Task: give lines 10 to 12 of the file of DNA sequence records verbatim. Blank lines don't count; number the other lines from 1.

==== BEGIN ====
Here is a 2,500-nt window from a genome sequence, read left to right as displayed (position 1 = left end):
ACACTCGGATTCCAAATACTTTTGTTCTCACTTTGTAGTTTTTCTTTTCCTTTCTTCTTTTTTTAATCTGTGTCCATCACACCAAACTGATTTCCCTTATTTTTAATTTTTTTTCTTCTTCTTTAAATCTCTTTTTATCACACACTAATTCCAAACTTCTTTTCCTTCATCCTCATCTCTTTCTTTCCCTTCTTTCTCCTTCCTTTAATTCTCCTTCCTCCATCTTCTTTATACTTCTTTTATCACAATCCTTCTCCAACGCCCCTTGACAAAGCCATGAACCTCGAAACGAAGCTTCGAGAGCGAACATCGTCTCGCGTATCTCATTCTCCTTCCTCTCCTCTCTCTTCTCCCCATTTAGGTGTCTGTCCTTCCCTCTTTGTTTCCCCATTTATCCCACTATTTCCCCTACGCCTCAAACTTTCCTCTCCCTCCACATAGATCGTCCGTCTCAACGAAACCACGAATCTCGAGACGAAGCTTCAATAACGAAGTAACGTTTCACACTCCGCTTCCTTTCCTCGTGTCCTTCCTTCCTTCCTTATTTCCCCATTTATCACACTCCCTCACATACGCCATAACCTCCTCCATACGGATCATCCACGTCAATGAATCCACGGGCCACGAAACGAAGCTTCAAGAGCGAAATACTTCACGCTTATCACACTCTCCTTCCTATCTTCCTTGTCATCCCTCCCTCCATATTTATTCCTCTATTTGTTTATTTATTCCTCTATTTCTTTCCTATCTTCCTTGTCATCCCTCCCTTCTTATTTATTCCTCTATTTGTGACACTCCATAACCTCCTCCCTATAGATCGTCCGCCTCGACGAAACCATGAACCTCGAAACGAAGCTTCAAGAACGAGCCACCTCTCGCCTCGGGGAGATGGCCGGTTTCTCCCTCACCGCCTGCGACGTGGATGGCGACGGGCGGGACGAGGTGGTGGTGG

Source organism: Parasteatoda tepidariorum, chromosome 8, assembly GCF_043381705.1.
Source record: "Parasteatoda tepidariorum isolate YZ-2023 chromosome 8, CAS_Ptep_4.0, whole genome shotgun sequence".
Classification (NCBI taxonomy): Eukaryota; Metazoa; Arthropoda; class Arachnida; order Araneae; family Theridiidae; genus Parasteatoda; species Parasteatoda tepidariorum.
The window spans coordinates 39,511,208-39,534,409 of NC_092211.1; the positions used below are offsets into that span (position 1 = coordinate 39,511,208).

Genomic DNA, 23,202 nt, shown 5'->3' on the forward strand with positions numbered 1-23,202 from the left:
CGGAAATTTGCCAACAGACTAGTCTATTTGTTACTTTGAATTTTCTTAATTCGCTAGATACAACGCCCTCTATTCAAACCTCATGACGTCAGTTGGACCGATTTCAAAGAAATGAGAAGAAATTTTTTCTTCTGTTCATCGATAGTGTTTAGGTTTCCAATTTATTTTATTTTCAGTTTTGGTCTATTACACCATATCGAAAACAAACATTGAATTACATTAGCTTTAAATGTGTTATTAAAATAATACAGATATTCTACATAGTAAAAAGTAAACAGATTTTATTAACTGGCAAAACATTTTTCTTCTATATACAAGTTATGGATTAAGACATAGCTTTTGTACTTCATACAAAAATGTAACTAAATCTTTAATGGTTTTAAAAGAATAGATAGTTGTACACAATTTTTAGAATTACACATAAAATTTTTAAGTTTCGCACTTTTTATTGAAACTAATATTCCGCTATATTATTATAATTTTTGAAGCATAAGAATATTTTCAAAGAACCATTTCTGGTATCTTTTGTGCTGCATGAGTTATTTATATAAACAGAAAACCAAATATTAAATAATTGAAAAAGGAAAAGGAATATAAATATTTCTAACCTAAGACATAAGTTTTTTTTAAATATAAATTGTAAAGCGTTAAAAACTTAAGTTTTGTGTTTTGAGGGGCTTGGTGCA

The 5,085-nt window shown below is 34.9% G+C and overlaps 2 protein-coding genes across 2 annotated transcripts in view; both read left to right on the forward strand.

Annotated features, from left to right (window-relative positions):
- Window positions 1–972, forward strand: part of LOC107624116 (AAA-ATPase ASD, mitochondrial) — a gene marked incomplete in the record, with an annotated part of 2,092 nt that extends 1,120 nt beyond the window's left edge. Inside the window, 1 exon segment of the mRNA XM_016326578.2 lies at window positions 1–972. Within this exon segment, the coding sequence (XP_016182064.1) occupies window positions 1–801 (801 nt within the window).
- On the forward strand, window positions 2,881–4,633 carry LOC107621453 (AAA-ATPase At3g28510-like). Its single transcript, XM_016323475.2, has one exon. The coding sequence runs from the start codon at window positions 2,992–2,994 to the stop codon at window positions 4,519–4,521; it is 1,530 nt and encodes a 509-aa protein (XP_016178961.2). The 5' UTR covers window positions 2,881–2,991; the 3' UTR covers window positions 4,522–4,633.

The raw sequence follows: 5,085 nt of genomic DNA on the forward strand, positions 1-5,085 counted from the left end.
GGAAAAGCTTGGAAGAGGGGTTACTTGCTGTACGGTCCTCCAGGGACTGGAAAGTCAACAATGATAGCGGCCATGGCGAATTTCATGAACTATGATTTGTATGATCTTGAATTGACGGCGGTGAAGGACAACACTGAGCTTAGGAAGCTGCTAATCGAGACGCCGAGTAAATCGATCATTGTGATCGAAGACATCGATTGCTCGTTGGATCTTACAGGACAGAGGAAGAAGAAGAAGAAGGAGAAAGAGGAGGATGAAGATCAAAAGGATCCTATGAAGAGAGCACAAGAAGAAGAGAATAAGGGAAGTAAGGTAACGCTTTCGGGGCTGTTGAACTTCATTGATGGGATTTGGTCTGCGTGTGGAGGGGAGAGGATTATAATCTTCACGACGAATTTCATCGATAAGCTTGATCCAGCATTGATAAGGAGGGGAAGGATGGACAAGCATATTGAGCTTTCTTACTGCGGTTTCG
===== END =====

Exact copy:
Annotated features, from left to right (window-relative positions):
- Window positions 1–972, forward strand: part of LOC107624116 (AAA-ATPase ASD, mitochondrial) — a gene marked incomplete in the record, with an annotated part of 2,092 nt that extends 1,120 nt beyond the window's left edge. Inside the window, 1 exon segment of the mRNA XM_016326578.2 lies at window positions 1–972. Within this exon segment, the coding sequence (XP_016182064.1) occupies window positions 1–801 (801 nt within the window).
- On the forward strand, window positions 2,881–4,633 carry LOC107621453 (AAA-ATPase At3g28510-like). Its single transcript, XM_016323475.2, has one exon. The coding sequence runs from the start codon at window positions 2,992–2,994 to the stop codon at window positions 4,519–4,521; it is 1,530 nt and encodes a 509-aa protein (XP_016178961.2). The 5' UTR covers window positions 2,881–2,991; the 3' UTR covers window positions 4,522–4,633.